CABINET on Tuesday resolved to finalise the privatisation of perennial loss-making parastatals and state-owned enterprises by year-end after Finance minister Mthuli Ncube reported that it had become unsustainable for the government to continue funding their operations.
Ncube, who, since his appointment in 2018 has been pushing an aspersed neo-liberal agenda placing emphasis on private institutions and non-government interference in business, initially gave the companies a December 2019 deadline by which time they were supposed to have privatised.
However, nine months after the deadline, they all continue to be a drain to the fiscus. Only the People’s Own Savings Bank (POSB) has been privatised.
Sources said Ncube, at the weekly high-level meeting, reported that none of the companies were performing well and had only become citadels of corruption.
He reportedly listed the Zimbabwe National Roads Administration (Zinara), Zesa Holdings, Air Zimbabwe, the National Railways of Zimbabwe (NRZ), the Grain Marketing Board, NetOne and the Civil Aviation Authority of Zimbabwe (Caaz) as some of the most corrupt organisations as indicated in successive audit reports.
President Emmerson Mnangagwa and his two deputies, Kembo Mohadi and Constantino Chiwenga, reportedly supported the idea as well as other ministers.
“He reported that most of the parastatals are not doing well and are not following regulations as stated in the Public Finance Management Act. He said they are hiding information and misrepresenting issues,” a senior government official said.
“He added that these companies are siphoning money from the Treasury. Government ends up supporting them financially. He listed all of them which are not performing. He said most of them actually have not had audited accounts for years and years while the few that have had them are always outdated. So it was agreed that things are not well at all and action must be taken urgently,” the source said.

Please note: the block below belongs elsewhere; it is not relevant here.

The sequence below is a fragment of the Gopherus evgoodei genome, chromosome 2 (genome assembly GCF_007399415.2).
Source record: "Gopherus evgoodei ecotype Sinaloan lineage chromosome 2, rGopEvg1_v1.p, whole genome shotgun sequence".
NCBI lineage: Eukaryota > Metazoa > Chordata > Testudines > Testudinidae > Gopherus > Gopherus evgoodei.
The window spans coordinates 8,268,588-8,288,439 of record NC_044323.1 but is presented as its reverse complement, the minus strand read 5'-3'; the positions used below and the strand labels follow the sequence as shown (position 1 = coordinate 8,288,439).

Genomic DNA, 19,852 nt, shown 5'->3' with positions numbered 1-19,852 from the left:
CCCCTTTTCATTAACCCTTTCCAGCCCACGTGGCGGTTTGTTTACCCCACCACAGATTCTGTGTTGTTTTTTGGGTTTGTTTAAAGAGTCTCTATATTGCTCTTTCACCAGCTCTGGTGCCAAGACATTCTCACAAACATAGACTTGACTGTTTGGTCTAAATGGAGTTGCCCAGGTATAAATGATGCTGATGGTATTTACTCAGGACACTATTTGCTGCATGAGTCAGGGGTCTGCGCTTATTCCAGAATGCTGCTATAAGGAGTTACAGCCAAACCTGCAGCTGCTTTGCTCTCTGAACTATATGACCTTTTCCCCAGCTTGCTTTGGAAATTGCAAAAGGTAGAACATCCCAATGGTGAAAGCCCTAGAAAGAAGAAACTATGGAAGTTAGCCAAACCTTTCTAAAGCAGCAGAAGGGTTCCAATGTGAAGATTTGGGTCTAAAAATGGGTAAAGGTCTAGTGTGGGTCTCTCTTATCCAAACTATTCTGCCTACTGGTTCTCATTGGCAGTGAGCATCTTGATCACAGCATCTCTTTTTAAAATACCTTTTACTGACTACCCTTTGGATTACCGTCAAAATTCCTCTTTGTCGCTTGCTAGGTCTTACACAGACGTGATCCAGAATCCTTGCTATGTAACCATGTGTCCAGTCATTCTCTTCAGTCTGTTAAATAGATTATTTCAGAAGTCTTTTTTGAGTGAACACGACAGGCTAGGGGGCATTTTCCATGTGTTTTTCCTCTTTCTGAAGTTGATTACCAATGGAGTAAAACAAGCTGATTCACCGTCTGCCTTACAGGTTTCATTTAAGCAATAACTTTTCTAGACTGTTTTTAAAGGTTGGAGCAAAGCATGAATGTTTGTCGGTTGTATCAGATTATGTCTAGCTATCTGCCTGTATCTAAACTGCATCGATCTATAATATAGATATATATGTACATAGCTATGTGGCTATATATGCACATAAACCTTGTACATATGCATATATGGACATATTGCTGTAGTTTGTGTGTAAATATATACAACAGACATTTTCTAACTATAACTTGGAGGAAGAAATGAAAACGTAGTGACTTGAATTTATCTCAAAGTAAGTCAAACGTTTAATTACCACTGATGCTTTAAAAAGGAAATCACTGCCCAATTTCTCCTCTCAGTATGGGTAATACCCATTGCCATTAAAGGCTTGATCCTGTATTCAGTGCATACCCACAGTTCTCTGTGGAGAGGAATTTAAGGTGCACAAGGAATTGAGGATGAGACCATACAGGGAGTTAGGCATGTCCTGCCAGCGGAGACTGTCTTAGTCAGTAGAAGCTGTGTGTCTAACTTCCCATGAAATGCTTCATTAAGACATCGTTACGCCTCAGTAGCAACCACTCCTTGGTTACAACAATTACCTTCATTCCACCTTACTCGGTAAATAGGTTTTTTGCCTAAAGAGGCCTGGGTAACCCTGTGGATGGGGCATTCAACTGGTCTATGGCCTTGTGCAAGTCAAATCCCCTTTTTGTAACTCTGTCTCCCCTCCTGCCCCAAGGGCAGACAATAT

Apart from Mnangagwa and his deputies, Ncube’s proposals also got support from three ministers — Ministers of State for Presidential Affairs Joram Gumbo, Defence Oppah Muchinguri-Kashiri and Home Affairs Kazembe Kazembe.
“It was a not surprising that only those three supported the idea of privatisation since they fundamentally do no superintend over too many parastatals. The rest of them with parastatals under their portfolios opted to remain silent,” the source said.
“So the agreement was that they should be privatised by year-end except for a few which are really Strategic, the likes of NetOne, Air Zimbabwe, Caaz and GMB. It will, however, not be easy to wean them off given their overreliance on Treasury and how previous such efforts have failed to yield results,” an official said.
Zimbabwe has 107 state-owned enterprises and parastatals, which used to contribute 40% to the economy, but poor management, corruption and weak governance systems have seen them run down with contribution to the economy plummeting to just 2%.
In 2016 alone, about 38 of these firms ran cumulative losses of US$270 million, indicating poor management, weak corporate governance and deep-seated corruption in the public enterprises.
As of July 2018, the state enterprises and parastatals owed the taxman US$491 million.
But as part of Ncube’s economic reform agenda, government announced a restructuring exercise of up to 47 state enterprises and parastatals in 2018 arguing it would improve efficiencies and reduce reliance on Treasury.
According to Nucbe’s plan, some of them will be partially privatised through the engagement of strategic partners and/or listing on the Zimbabwe Stock Exchange, while others will be merged, fully privatised and/or even liquidated.
Ncube recently revealed that government spends around US$250 million supporting struggling parastatals annually.